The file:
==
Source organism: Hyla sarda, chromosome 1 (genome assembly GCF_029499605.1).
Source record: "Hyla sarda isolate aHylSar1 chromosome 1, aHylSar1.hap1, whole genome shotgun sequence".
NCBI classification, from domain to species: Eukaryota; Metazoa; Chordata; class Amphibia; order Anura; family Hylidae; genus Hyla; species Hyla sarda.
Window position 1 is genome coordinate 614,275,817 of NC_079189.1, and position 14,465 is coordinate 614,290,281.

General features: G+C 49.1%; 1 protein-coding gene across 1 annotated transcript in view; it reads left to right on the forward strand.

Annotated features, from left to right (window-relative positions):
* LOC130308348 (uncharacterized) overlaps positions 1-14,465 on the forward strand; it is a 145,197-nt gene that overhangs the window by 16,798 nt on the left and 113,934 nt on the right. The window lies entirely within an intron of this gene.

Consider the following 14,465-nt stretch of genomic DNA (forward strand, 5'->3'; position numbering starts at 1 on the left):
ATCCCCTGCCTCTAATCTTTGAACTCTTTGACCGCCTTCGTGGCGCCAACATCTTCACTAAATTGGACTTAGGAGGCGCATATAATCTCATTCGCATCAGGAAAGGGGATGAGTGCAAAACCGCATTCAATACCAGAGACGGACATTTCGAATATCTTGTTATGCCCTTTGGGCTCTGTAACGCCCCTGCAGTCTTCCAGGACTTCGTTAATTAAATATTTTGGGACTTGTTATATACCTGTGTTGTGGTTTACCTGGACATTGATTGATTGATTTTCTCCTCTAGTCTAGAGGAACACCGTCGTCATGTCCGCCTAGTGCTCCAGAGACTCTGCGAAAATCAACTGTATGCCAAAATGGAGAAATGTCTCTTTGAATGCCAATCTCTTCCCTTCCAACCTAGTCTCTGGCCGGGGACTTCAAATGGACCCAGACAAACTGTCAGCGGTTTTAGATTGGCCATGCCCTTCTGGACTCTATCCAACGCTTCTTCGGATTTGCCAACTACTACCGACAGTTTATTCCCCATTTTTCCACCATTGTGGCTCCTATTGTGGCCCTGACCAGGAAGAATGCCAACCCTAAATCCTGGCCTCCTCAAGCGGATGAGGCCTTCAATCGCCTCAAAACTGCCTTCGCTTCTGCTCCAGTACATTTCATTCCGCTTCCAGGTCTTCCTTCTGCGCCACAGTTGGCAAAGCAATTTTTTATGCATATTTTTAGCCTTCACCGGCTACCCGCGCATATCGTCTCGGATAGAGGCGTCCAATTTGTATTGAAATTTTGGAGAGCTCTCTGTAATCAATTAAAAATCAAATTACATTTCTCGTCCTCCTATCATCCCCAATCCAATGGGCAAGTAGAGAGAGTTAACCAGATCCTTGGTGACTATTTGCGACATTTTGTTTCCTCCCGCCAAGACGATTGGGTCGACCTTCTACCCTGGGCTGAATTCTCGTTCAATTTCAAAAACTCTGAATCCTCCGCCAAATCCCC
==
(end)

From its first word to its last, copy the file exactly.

Source organism: Hyla sarda, chromosome 1 (genome assembly GCF_029499605.1).
Source record: "Hyla sarda isolate aHylSar1 chromosome 1, aHylSar1.hap1, whole genome shotgun sequence".
NCBI classification, from domain to species: Eukaryota; Metazoa; Chordata; class Amphibia; order Anura; family Hylidae; genus Hyla; species Hyla sarda.
Window position 1 is genome coordinate 614,275,817 of NC_079189.1, and position 14,465 is coordinate 614,290,281.

General features: G+C 49.1%; 1 protein-coding gene across 1 annotated transcript in view; it reads left to right on the forward strand.

Annotated features, from left to right (window-relative positions):
* LOC130308348 (uncharacterized) overlaps positions 1-14,465 on the forward strand; it is a 145,197-nt gene that overhangs the window by 16,798 nt on the left and 113,934 nt on the right. The window lies entirely within an intron of this gene.

Consider the following 14,465-nt stretch of genomic DNA (forward strand, 5'->3'; position numbering starts at 1 on the left):
ATCCCCTGCCTCTAATCTTTGAACTCTTTGACCGCCTTCGTGGCGCCAACATCTTCACTAAATTGGACTTAGGAGGCGCATATAATCTCATTCGCATCAGGAAAGGGGATGAGTGCAAAACCGCATTCAATACCAGAGACGGACATTTCGAATATCTTGTTATGCCCTTTGGGCTCTGTAACGCCCCTGCAGTCTTCCAGGACTTCGTTAATTAAATATTTTGGGACTTGTTATATACCTGTGTTGTGGTTTACCTGGACATTGATTGATTGATTTTCTCCTCTAGTCTAGAGGAACACCGTCGTCATGTCCGCCTAGTGCTCCAGAGACTCTGCGAAAATCAACTGTATGCCAAAATGGAGAAATGTCTCTTTGAATGCCAATCTCTTCCCTTCCAACCTAGTCTCTGGCCGGGGACTTCAAATGGACCCAGACAAACTGTCAGCGGTTTTAGATTGGCCATGCCCTTCTGGACTCTATCCAACGCTTCTTCGGATTTGCCAACTACTACCGACAGTTTATTCCCCATTTTTCCACCATTGTGGCTCCTATTGTGGCCCTGACCAGGAAGAATGCCAACCCTAAATCCTGGCCTCCTCAAGCGGATGAGGCCTTCAATCGCCTCAAAACTGCCTTCGCTTCTGCTCCAGTACATTTCATTCCGCTTCCAGGTCTTCCTTCTGCGCCACAGTTGGCAAAGCAATTTTTTATGCATATTTTTAGCCTTCACCGGCTACCCGCGCATATCGTCTCGGATAGAGGCGTCCAATTTGTATTGAAATTTTGGAGAGCTCTCTGTAATCAATTAAAAATCAAATTACATTTCTCGTCCTCCTATCATCCCCAATCCAATGGGCAAGTAGAGAGAGTTAACCAGATCCTTGGTGACTATTTGCGACATTTTGTTTCCTCCCGCCAAGACGATTGGGTCGACCTTCTACCCTGGGCTGAATTCTCGTTCAATTTCAAAAACTCTGAATCCTCCGCCAAATCCCC